A painting of a castle in Warwickshire.

A New Warwickshire Legend?

Will a new one be added to our repertoire?

Warwickshire can rub hold its own with just about any English county when it comes to local legends and lore.

But, are we about to have a new legend based in Warwickshire?

We’ll get to what triggered this question in a moment.

First, let’s take a look at some classic Warwickshire myths and legends.

Churchill sacrificed Coventry

From November 14th to November 15th in 1940, Coventry faced one of the most devastating air raids of World War II.

Hundreds of German bombers pounded the city, reducing much of it to rubble.


This much is verified history.

The next bit involves Enigma and Ultra.

What was the alleged conspiracy?

In 1974, a guy called Winterbotham, who’d been involved in the dissemination of intelligence gleaned from Enigma intercepts, published a The Ultra Secret.

For the uninitiated

Enigma - The system used by Germany to encrypt military communication in World War II.

Ultra - The UK code name for intelligence gained by breaking enemy communication during World War II.

In the book, Winterbotham claimed that Ultra had uncovered German plans for bombing Coventry through intercepted messages.

But then Prime Minister Winston Churchill ordered that no defensive action be taken, otherwise the Germans might realize that their prized encryption system had been broken.

Established historians have dismissed it as a myth, but the story lives on.

Payment of Wroth Silver

Every year on the 11th of November (St Martin’s Day), a large crowd gathers at Knight-low Hill near Stretton-on-Dunsmore.

Among them will be representatives of 25 Warwickshire parishes.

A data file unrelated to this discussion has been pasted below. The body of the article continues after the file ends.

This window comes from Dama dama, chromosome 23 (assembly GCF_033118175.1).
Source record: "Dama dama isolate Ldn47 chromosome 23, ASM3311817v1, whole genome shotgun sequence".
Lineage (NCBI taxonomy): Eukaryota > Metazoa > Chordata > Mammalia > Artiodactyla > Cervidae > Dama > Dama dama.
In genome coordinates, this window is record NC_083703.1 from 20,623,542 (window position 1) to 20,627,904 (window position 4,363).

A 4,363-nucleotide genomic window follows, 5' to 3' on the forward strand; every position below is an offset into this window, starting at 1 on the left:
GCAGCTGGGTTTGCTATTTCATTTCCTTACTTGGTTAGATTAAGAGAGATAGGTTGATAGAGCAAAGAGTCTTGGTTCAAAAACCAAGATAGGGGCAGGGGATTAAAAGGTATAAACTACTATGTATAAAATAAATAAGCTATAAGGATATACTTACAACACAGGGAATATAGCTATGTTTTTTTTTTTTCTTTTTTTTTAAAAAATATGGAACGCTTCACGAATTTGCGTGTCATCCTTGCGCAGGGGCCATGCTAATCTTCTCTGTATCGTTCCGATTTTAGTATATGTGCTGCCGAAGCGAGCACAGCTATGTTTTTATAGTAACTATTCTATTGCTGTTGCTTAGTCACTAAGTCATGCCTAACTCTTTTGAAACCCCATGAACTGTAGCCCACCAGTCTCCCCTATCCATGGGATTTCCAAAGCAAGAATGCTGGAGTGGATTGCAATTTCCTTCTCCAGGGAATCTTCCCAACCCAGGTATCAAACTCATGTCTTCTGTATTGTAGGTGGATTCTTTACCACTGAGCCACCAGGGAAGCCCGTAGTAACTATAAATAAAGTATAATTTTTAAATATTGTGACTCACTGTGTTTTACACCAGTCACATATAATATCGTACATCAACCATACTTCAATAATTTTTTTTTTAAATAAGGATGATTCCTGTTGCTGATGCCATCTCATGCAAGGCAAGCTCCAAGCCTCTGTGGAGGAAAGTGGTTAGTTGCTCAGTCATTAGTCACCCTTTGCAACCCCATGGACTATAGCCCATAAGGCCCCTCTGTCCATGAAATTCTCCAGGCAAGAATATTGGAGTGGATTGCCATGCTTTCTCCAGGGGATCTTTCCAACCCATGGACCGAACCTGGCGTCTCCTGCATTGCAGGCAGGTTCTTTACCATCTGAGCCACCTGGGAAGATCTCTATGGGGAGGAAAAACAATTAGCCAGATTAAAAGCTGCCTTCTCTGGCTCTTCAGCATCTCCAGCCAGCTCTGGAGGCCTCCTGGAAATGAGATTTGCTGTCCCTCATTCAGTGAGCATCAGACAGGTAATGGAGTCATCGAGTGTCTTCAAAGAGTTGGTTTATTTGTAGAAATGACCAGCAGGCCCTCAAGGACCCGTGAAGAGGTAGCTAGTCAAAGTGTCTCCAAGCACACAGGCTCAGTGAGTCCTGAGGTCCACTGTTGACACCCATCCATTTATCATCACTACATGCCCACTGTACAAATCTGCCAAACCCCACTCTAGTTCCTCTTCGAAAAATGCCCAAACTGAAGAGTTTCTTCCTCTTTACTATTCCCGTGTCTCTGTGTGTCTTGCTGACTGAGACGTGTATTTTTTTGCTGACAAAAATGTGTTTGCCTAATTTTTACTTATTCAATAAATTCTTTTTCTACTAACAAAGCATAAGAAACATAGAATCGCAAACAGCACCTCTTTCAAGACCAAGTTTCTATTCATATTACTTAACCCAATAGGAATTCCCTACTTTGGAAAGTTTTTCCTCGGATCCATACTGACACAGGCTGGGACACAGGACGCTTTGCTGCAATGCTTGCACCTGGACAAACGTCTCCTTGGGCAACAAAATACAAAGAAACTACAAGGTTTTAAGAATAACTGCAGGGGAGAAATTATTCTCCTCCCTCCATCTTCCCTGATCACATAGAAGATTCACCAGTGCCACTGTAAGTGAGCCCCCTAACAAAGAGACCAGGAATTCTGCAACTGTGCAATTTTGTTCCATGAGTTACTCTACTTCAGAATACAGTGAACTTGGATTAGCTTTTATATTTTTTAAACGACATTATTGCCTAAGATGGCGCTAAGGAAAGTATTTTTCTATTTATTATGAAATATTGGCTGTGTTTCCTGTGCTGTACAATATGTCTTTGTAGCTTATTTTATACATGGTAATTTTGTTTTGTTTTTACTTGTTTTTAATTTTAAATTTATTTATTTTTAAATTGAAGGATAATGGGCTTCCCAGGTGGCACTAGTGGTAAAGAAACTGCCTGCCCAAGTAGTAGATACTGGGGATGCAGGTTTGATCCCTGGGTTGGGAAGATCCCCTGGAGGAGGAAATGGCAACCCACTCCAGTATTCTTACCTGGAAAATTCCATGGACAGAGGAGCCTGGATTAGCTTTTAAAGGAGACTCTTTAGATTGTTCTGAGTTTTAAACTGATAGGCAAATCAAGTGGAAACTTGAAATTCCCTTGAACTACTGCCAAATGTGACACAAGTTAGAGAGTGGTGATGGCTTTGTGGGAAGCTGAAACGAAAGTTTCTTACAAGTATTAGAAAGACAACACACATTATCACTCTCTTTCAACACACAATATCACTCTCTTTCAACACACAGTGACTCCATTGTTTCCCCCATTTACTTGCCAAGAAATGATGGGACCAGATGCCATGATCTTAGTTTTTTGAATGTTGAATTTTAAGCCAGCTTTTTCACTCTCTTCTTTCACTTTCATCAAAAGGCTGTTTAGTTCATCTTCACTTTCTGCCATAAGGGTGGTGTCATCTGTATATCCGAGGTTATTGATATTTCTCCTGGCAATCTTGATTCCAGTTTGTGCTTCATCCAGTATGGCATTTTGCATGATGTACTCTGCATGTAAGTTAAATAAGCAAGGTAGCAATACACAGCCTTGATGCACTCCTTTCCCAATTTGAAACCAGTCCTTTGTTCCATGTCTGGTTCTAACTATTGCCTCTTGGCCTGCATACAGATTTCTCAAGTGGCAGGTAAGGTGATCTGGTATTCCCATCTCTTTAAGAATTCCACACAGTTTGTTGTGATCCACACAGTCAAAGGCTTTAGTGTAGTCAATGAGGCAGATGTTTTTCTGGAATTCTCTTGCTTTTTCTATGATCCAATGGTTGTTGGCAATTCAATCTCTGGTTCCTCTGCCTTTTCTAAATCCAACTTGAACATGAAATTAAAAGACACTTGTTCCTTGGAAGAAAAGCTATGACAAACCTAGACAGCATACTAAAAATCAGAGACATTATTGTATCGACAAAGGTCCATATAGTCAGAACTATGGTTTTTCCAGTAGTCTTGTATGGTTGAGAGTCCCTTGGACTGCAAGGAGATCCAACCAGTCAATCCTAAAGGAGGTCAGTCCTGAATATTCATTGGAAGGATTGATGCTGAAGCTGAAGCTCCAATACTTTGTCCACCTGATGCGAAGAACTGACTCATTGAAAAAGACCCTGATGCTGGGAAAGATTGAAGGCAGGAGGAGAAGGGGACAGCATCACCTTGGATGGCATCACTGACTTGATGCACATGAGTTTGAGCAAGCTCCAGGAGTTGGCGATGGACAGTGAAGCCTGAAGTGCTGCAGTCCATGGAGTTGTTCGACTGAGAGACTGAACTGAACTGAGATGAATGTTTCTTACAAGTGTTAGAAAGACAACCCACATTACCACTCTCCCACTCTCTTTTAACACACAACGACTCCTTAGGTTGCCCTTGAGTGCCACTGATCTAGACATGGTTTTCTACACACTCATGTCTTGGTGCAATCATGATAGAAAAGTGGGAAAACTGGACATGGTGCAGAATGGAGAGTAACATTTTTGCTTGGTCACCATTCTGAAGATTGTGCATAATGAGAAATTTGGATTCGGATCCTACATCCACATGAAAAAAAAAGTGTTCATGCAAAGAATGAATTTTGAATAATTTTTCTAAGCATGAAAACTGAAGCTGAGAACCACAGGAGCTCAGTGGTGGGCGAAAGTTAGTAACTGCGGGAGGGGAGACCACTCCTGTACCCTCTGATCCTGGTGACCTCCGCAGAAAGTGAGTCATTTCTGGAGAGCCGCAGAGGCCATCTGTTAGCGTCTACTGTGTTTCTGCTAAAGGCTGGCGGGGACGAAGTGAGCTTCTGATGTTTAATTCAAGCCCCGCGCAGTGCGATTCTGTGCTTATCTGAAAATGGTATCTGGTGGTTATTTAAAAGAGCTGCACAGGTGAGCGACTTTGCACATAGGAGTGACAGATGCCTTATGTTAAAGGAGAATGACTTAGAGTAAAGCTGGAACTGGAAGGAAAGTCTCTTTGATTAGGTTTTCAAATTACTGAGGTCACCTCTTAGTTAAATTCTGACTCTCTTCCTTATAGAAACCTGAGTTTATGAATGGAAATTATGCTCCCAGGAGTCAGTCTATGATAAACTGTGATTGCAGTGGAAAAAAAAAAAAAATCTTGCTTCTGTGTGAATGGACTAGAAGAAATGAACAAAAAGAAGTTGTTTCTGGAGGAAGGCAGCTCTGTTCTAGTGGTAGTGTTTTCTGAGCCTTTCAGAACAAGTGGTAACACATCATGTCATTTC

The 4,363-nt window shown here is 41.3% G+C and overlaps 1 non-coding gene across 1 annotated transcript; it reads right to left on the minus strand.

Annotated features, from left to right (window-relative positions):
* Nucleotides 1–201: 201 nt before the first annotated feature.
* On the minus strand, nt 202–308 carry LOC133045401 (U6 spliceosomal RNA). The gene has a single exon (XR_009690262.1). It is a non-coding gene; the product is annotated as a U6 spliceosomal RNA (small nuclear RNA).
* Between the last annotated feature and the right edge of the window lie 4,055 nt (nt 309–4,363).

Also present will be an agent of the Duke of Buccleuch, Lord of the Hundred of Knightlow.

They’re all there to take part in the handover of the Wroth Silver.

As each representative is called, they step forward in front of a hollow stone, chanting ‘Wroth Silver’ and then place money into the stone.

This is followed by a group breakfast at a nearby pub.


It’s obvious to most that this is an outlandish custom of tax payment that’s been passed on through generations.

However, what exactly that tax is, why it was levied, and why it was collected in that matter isn’t known for sure.

The Holy Grail had been kept somewhere in Warwickshire?

For the uninitiated

The Holy Grail is supposed to be the cup used at The Last Supper, and in which the blood of Jesus was collected during the Crucifixion.

The Grail has never been located...and trying to locate it has been a project of many historians and enthusiasts.


In 1995, an amateur historian called Dr Graham Phillips tracked it to Warwickshire.

His research seemed to indicate that a small green onyx cup that had been kept inside a box in a loft in a house in Rugby was in fact the Grail.


Is Warwickshire really the final resting place of the Grail?

There have been other claims.

Nevertheless, it remains a part of Warwickshire lore.

A historical ball game

Every year, on Shrove Tuesday - the day before Lent begins - the town of Atherstone girds up for a special event.

Shops shutter early, as do local schools.

At 3 in the afternoon, crowds gather at Long Street in expectation of a local celebrity throwing down a ball from a balcony.

And that’s how the ball game starts - the objective being to be the one in possession of the ball at 5 in the evening, when the game ends.


Here are the rules:

  • Players are restricted to Long Street.
  • Players are not allowed to kill anyone.

A suitable plot for an escape room game?


It seems to be a holdover from 1199, when Warwickshire and Leicestershire played such a game to decide ownership of a bag of gold.


Those are just FOUR of the many legends pervading our county.

But, there’s just the chance one more may be in the works.

The ghost of Astley Castle?

A history enthusiast called Paul Sanders seems to have captured video of a ghost at Astley Castle.

Astley Castle

Although it’s called a ‘castle’, it’s more a manor house than a castle.

It’s heavily fortified, complete with moat, and does have a castle-like atmosphere.

The lady

Mr Sanders speculates that the lady could be the ‘Nine Day Queen’ - Lady Jane Grey - who did spend some time at the castle in the 1550’s.

Lady Grey was proclaimed Queen on 10th July 1553, but lost the title on 19th when she was declared a usurper, charged with high treason and executed.


Is it really her ghost that walks the grounds of Astley Castle?

Does Warwickshire have a new legend?

You be the judge.


And if you’re in the mood for a dungeon adventure, or investigating  murder, you can check out these online escape rooms.

Featured image courtesy Birmingham Museums Trust on Unsplash.